Wednesday, February 13, 2013

Tour for Diversity in Medicine and Aetna Foundation Rev Up Third Bus Tour to Mentor Med-School-Bound Minority Students



Doctors, Dentists Travel to Six Texas Universities to Advise Future Providers & Help Diversify the Health Care Profession

The Tour for Diversity in Medicine, a volunteer program started by two young doctors, will launch its third bus tour the week of February 11, this time traveling to six Texas universities to help minority students pursue careers in medicine and dentistry.  Thanks to a grant from the Aetna Foundation, 15 doctors, dentists and medical school students from across the country will travel more than 1,000 miles to provide full-day, hands-on workshops to undergrad students on six different campuses.

The Tour for Diversity in Medicine hopes to help diversify the health care profession by giving minority students the advice and tools they'll need to pursue medical careers.  Although African Americans, Hispanics and Native Americans compose more than 26 percent of the U.S. population, they represent only 6 percent of practicing physicians and 5 percent of dentists, according to the Association of American Medical Colleges.  In 2011, African-American and Hispanic students made up only 15 percent of all U.S. medical school applicants. Yet research shows that patients who receive care from doctors of the same background are more satisfied with their care and more engaged in their treatment.

"Not only does today's physician workforce not reflect the growing diversity of our country, but this health equity gap is often most apparent in the at-risk minority communities that need help most.  We are trying to make a tangible difference by going directly to students and showing them the changes that they can make for themselves and their communities by considering a career in medicine," said Alden Landry, M.D., co-founder of the Tour for Diversity in Medicine and an emergency department physician at Beth Israel Deaconess Medical Center in Boston.  "Our tours address the national need for a more diverse physician population at a grassroots level--school by school and student by student."

The week of February 11, the Tour for Diversity in Medicine will travel to the following universities in Texas:
  • Monday, February 11: The University of Texas at El Paso
  • Tuesday, February 12: The University of Texas at San Antonio
  • Wednesday, February 13: Texas A&M International University, Laredo
  • Thursday, February 14: Texas A&M University-Corpus Christi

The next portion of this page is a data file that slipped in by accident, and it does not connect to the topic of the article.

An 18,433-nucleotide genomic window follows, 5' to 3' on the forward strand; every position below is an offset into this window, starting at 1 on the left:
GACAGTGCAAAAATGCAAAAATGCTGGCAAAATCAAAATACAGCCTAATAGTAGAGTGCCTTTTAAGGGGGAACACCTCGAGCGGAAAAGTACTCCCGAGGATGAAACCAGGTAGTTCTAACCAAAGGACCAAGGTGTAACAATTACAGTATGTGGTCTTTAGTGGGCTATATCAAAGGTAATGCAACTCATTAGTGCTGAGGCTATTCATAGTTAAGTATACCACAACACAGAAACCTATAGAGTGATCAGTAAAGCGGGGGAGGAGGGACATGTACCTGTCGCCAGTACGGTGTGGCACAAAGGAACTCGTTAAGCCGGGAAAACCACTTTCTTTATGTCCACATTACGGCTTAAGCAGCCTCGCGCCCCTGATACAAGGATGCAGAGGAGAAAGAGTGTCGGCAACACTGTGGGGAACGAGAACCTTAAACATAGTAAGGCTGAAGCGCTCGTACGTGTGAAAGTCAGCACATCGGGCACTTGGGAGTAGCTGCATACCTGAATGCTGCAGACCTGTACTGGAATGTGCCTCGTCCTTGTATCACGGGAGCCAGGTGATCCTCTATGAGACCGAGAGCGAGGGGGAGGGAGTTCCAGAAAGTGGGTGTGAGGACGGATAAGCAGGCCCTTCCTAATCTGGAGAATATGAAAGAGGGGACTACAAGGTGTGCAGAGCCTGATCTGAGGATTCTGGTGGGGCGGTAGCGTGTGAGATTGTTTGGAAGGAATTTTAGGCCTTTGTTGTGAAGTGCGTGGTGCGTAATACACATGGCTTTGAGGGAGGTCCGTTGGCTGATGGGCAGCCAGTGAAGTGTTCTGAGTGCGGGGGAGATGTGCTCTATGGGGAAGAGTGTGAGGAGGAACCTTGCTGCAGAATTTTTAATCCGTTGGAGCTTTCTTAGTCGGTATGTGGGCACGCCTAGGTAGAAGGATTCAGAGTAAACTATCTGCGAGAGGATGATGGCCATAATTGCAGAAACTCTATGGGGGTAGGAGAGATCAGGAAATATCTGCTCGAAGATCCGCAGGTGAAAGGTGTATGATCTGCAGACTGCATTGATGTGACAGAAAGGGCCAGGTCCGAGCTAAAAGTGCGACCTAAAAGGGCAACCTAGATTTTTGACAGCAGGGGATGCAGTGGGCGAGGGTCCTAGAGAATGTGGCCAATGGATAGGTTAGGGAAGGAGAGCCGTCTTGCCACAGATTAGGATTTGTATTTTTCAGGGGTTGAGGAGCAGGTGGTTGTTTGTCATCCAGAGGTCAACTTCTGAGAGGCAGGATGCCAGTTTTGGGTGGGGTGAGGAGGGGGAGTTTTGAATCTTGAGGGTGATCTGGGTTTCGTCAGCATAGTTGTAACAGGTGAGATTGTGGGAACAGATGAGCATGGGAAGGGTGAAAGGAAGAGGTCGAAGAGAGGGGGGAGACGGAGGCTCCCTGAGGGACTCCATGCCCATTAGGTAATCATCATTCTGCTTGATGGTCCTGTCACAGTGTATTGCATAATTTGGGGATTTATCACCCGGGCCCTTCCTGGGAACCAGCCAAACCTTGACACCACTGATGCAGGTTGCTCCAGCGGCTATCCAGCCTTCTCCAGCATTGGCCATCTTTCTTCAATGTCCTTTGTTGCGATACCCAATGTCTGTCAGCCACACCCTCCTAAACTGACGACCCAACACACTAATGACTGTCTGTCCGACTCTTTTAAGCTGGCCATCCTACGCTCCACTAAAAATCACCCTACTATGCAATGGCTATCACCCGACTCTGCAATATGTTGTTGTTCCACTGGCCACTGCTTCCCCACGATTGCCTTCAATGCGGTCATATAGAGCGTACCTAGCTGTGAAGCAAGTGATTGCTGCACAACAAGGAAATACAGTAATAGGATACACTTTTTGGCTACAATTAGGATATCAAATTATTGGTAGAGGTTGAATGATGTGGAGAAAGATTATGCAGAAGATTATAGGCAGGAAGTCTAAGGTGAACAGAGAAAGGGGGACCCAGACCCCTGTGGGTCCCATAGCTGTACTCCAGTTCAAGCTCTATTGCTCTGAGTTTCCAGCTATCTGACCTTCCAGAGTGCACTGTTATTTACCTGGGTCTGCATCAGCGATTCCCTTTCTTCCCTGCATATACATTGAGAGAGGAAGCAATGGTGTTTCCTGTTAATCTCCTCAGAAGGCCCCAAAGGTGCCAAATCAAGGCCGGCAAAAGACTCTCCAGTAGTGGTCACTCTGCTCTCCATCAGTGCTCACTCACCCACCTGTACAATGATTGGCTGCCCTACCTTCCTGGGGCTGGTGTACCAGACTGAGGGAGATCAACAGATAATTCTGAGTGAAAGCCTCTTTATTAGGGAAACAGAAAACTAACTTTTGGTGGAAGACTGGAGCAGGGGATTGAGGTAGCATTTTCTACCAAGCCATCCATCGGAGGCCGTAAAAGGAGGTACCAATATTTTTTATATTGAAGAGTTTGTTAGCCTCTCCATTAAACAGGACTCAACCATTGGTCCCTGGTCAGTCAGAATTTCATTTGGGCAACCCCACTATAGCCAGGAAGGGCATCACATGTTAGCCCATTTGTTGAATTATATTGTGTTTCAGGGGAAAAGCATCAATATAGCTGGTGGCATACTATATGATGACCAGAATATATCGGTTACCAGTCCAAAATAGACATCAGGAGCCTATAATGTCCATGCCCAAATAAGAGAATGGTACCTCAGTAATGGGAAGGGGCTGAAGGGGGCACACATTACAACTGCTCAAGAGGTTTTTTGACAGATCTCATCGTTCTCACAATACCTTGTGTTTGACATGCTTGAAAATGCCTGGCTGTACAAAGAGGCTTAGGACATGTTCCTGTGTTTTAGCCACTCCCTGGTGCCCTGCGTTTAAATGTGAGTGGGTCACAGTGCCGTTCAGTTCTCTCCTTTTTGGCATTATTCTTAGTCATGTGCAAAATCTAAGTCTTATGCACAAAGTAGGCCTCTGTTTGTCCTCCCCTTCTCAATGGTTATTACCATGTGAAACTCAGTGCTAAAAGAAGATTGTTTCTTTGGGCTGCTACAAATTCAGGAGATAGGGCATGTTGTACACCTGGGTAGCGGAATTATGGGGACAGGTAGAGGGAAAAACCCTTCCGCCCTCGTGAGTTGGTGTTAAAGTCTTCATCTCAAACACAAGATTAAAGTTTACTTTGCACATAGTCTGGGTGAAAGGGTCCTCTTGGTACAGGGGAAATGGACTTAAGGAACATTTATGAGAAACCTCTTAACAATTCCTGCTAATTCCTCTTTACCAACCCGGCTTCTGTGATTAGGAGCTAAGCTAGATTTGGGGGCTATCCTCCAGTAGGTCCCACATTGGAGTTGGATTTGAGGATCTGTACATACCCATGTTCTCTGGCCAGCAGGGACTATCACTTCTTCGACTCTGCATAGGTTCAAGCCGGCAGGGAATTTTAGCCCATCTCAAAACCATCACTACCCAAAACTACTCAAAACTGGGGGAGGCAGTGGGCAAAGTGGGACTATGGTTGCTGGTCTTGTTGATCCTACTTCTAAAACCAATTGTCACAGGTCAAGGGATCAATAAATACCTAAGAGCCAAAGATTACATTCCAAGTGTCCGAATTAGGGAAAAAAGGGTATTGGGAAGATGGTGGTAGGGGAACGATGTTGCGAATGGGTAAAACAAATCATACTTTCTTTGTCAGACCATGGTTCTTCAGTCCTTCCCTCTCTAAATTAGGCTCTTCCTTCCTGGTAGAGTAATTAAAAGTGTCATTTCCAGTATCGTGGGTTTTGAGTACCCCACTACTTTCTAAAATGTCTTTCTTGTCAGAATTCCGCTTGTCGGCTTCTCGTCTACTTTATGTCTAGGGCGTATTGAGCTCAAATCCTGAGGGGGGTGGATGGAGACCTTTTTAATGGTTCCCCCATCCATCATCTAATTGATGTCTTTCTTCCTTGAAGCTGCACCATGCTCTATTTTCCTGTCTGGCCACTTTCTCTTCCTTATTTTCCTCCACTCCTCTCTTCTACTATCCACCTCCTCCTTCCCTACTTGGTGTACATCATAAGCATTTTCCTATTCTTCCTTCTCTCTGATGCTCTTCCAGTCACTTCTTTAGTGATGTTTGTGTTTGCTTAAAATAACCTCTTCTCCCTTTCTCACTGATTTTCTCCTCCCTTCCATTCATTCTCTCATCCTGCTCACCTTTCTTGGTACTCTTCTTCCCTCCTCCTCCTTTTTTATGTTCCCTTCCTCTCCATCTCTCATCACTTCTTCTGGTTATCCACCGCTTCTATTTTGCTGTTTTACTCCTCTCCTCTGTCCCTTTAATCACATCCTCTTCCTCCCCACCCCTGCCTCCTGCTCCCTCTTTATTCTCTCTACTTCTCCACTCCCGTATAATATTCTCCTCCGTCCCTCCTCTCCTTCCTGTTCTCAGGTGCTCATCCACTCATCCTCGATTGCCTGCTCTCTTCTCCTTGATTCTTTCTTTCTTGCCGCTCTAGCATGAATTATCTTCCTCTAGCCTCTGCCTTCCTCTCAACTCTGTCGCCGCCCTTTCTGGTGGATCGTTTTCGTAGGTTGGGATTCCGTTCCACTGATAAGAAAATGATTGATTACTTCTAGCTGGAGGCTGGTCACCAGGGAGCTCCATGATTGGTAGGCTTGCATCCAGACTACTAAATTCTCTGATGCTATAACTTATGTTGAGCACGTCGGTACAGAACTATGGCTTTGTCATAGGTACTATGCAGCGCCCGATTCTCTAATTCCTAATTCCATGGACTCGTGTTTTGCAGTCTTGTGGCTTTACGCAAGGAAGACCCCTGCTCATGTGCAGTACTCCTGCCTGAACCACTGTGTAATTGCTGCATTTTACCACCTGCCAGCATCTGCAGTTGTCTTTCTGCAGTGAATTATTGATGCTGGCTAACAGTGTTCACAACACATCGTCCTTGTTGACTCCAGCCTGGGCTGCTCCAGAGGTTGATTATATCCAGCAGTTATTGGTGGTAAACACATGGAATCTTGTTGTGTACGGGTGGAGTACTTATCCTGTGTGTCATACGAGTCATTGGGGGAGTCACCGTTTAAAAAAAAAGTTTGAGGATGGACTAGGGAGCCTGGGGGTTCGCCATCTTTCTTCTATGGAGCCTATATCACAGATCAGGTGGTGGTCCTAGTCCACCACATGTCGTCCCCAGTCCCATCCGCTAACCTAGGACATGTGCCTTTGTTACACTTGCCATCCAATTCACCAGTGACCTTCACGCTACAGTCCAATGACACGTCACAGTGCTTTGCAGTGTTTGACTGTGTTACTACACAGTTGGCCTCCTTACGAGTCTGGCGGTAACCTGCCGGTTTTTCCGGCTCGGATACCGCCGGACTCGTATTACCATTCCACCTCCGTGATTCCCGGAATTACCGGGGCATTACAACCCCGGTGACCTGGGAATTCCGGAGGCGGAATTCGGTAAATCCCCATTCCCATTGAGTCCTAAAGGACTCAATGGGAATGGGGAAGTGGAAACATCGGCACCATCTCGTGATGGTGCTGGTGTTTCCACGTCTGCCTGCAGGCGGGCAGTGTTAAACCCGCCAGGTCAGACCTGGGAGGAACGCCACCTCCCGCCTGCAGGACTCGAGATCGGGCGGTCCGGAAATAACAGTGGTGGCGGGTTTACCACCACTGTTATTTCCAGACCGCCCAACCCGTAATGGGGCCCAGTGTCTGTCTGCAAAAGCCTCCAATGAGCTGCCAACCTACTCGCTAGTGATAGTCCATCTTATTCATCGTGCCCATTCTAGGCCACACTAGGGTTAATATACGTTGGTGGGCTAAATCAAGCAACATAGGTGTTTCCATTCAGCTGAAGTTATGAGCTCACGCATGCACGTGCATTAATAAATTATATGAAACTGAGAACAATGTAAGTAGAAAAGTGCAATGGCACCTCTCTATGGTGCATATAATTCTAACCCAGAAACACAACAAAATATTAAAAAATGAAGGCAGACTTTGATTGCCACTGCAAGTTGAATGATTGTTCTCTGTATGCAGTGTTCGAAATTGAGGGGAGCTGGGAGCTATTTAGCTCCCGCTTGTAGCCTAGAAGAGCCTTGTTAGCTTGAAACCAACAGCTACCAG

• Friday, February 15: Prairie View A&M University
  • Saturday, February 16: Texas Southern University, Houston

"As the United States becomes more racially and ethnically diverse, our nation's health care providers must be able to respond to the wide variety of patient perspectives in order to provide the best possible care," said Gillian Barclay, D.D.S., Dr.PH., the Aetna Foundation's vice president and director of national grant making.  "The Aetna Foundation is pleased to be a founding sponsor of the Tour for Diversity in Medicine and once again support these dedicated doctors as they help achieve more diversity in the next generation of health care providers.  Our support for the tours is part of our ongoing work to develop health care leaders from underrepresented communities."


Alden Landry, M.D. and Kameron Matthews, M.D., J.D., co-founders of Tour for Diversity in Medicine


About 150 students from each school are expected to participate in the full-day program.  There are sessions on the medical school application process, admissions tests, financial aid, interviewing skills, and an overview of health disparities.  Students will interact one-on-one with mentors who will offer personal insights and share their experiences about how to build a successful career in medicine or dentistry.


"We're excited to be back on the road and traveling to Texas to reach Hispanic and African-American students.  We recognize that many students may not have the resources or information to seek out medical school recruitment fairs on their own, so we come directly to campus to help spark interest in health care careers," said Kameron Matthews, M.D., J.D., co-founder of the Tour for Diversity in Medicine and medical director of the Division Street site of Erie Family Health Center in Chicago. "By offering student workshops with doctors who come from similar backgrounds, we are helping students overcome perceived barriers to entering the medical profession and showing them what steps they'll need to take to build a fulfilling career."

Additional support for the Texas Tour comes from the U.S. Army, AAMC, American Association of Colleges of Osteopathic Medicine, and American Dental Education Association.  For more information, follow the Tour for Diversity in Medicine on Facebook and Twitter @Tour4Diversity or visit www.tour4diversity.org.

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